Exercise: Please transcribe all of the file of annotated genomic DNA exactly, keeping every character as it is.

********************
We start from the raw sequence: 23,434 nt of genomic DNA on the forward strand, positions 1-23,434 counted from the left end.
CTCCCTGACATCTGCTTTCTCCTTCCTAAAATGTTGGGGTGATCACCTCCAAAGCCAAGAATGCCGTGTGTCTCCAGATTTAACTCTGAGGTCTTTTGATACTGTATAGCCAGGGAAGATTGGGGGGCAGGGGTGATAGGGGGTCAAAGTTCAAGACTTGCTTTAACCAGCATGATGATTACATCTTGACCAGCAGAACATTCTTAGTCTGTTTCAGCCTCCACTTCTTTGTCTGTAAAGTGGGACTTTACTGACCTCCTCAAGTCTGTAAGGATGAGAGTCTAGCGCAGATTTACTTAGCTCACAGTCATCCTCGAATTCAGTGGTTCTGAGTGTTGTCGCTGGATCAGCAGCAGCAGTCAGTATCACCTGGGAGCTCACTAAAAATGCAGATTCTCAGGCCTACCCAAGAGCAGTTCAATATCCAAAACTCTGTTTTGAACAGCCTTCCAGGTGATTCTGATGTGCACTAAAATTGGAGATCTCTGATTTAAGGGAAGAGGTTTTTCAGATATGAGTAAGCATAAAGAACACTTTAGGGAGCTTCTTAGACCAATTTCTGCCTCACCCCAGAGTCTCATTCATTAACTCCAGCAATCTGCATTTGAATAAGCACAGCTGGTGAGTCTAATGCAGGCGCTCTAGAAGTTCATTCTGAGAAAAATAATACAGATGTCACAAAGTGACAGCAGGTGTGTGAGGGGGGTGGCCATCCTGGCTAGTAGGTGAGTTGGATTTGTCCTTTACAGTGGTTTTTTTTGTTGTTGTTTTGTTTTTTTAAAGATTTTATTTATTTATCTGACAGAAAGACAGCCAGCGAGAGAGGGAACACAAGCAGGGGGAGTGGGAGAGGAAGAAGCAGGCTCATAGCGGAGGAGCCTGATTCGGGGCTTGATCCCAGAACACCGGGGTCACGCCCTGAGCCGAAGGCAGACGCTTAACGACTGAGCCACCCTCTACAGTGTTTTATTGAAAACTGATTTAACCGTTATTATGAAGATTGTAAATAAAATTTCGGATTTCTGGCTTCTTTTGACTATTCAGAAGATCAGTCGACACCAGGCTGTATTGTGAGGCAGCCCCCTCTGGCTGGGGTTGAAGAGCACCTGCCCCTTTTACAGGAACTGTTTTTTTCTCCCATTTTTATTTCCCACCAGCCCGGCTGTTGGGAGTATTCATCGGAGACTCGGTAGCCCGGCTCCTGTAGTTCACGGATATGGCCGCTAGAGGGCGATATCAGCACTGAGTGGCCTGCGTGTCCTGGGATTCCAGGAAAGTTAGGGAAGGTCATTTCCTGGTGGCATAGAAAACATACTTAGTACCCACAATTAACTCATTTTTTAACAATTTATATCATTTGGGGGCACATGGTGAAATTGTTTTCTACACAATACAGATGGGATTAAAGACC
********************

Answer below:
We start from the raw sequence: 23,434 nt of genomic DNA on the forward strand, positions 1-23,434 counted from the left end.
CTCCCTGACATCTGCTTTCTCCTTCCTAAAATGTTGGGGTGATCACCTCCAAAGCCAAGAATGCCGTGTGTCTCCAGATTTAACTCTGAGGTCTTTTGATACTGTATAGCCAGGGAAGATTGGGGGGCAGGGGTGATAGGGGGTCAAAGTTCAAGACTTGCTTTAACCAGCATGATGATTACATCTTGACCAGCAGAACATTCTTAGTCTGTTTCAGCCTCCACTTCTTTGTCTGTAAAGTGGGACTTTACTGACCTCCTCAAGTCTGTAAGGATGAGAGTCTAGCGCAGATTTACTTAGCTCACAGTCATCCTCGAATTCAGTGGTTCTGAGTGTTGTCGCTGGATCAGCAGCAGCAGTCAGTATCACCTGGGAGCTCACTAAAAATGCAGATTCTCAGGCCTACCCAAGAGCAGTTCAATATCCAAAACTCTGTTTTGAACAGCCTTCCAGGTGATTCTGATGTGCACTAAAATTGGAGATCTCTGATTTAAGGGAAGAGGTTTTTCAGATATGAGTAAGCATAAAGAACACTTTAGGGAGCTTCTTAGACCAATTTCTGCCTCACCCCAGAGTCTCATTCATTAACTCCAGCAATCTGCATTTGAATAAGCACAGCTGGTGAGTCTAATGCAGGCGCTCTAGAAGTTCATTCTGAGAAAAATAATACAGATGTCACAAAGTGACAGCAGGTGTGTGAGGGGGGTGGCCATCCTGGCTAGTAGGTGAGTTGGATTTGTCCTTTACAGTGGTTTTTTTTGTTGTTGTTTTGTTTTTTTAAAGATTTTATTTATTTATCTGACAGAAAGACAGCCAGCGAGAGAGGGAACACAAGCAGGGGGAGTGGGAGAGGAAGAAGCAGGCTCATAGCGGAGGAGCCTGATTCGGGGCTTGATCCCAGAACACCGGGGTCACGCCCTGAGCCGAAGGCAGACGCTTAACGACTGAGCCACCCTCTACAGTGTTTTATTGAAAACTGATTTAACCGTTATTATGAAGATTGTAAATAAAATTTCGGATTTCTGGCTTCTTTTGACTATTCAGAAGATCAGTCGACACCAGGCTGTATTGTGAGGCAGCCCCCTCTGGCTGGGGTTGAAGAGCACCTGCCCCTTTTACAGGAACTGTTTTTTTCTCCCATTTTTATTTCCCACCAGCCCGGCTGTTGGGAGTATTCATCGGAGACTCGGTAGCCCGGCTCCTGTAGTTCACGGATATGGCCGCTAGAGGGCGATATCAGCACTGAGTGGCCTGCGTGTCCTGGGATTCCAGGAAAGTTAGGGAAGGTCATTTCCTGGTGGCATAGAAAACATACTTAGTACCCACAATTAACTCATTTTTTAACAATTTATATCATTTGGGGGCACATGGTGAAATTGTTTTCTACACAATACAGATGGGATTAAAGACC